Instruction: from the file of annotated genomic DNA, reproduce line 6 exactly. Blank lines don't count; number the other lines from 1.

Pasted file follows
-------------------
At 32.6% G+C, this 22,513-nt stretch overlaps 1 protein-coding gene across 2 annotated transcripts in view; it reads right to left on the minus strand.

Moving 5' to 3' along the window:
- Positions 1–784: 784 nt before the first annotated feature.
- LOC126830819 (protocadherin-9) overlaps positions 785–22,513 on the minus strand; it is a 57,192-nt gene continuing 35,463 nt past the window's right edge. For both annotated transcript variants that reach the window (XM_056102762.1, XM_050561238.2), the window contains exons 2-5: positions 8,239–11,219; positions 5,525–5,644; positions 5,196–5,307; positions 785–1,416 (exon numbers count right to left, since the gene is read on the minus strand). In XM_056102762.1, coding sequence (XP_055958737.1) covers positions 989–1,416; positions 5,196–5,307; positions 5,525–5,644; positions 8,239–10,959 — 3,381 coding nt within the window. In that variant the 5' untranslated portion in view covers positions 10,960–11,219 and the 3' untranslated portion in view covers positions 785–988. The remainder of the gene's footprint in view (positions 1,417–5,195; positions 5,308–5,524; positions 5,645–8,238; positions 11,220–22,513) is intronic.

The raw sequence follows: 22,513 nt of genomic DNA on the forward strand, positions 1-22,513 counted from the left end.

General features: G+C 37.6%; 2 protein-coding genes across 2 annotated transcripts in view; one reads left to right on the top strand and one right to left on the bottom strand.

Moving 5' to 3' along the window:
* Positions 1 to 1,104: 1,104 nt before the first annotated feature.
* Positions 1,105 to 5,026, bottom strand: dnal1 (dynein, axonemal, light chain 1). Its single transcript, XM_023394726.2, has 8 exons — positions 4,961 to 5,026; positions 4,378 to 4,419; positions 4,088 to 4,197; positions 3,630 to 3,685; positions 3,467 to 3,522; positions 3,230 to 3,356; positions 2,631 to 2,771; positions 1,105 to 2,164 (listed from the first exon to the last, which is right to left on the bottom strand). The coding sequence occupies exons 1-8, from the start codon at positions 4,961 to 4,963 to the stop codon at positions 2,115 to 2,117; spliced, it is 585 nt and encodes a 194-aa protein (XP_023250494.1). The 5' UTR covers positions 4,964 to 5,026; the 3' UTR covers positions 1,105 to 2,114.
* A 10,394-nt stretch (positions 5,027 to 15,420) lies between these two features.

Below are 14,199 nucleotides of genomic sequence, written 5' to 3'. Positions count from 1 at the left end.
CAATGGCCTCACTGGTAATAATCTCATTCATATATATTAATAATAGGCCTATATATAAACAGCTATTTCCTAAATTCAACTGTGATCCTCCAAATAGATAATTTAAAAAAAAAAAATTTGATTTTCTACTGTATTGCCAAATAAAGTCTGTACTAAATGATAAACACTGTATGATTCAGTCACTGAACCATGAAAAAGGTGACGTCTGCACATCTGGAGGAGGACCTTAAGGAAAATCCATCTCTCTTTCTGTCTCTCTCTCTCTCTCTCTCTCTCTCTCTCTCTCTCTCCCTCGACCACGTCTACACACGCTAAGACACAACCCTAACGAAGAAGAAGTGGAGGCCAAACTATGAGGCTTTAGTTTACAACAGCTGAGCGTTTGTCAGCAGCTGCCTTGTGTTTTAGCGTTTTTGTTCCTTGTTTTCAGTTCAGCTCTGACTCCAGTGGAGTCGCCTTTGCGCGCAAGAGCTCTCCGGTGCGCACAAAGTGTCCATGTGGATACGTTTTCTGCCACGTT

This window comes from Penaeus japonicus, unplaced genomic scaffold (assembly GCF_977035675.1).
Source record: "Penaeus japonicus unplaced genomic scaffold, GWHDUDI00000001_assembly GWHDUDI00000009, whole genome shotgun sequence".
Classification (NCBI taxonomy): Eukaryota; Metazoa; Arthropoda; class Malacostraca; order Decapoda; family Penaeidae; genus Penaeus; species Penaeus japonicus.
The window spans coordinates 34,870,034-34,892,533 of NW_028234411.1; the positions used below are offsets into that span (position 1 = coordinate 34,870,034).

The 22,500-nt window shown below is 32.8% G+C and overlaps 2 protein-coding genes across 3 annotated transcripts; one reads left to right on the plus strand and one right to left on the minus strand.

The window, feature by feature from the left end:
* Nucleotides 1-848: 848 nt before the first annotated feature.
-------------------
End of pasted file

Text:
General features: G+C 37.6%; 2 protein-coding genes across 2 annotated transcripts in view; one reads left to right on the top strand and one right to left on the bottom strand.